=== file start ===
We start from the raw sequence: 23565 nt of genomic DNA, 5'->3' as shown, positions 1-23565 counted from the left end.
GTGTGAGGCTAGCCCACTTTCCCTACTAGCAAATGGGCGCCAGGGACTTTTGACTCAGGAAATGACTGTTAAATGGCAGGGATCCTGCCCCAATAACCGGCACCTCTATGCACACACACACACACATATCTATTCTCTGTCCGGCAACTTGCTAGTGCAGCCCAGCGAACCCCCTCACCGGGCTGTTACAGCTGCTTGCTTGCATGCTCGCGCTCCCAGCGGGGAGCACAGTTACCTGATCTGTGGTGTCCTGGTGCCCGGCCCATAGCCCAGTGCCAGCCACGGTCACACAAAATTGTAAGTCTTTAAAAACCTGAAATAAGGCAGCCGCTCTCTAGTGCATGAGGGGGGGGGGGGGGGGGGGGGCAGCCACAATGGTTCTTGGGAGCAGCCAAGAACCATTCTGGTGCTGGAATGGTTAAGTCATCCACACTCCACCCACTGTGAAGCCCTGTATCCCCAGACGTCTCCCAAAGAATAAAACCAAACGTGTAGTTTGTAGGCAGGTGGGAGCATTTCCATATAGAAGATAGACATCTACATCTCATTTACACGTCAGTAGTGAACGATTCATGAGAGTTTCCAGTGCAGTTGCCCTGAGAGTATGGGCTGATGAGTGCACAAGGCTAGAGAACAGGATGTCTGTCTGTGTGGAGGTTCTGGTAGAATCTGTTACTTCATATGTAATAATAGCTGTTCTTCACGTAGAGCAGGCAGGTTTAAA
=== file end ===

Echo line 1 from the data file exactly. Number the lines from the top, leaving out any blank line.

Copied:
We start from the raw sequence: 23565 nt of genomic DNA, 5'->3' as shown, positions 1-23565 counted from the left end.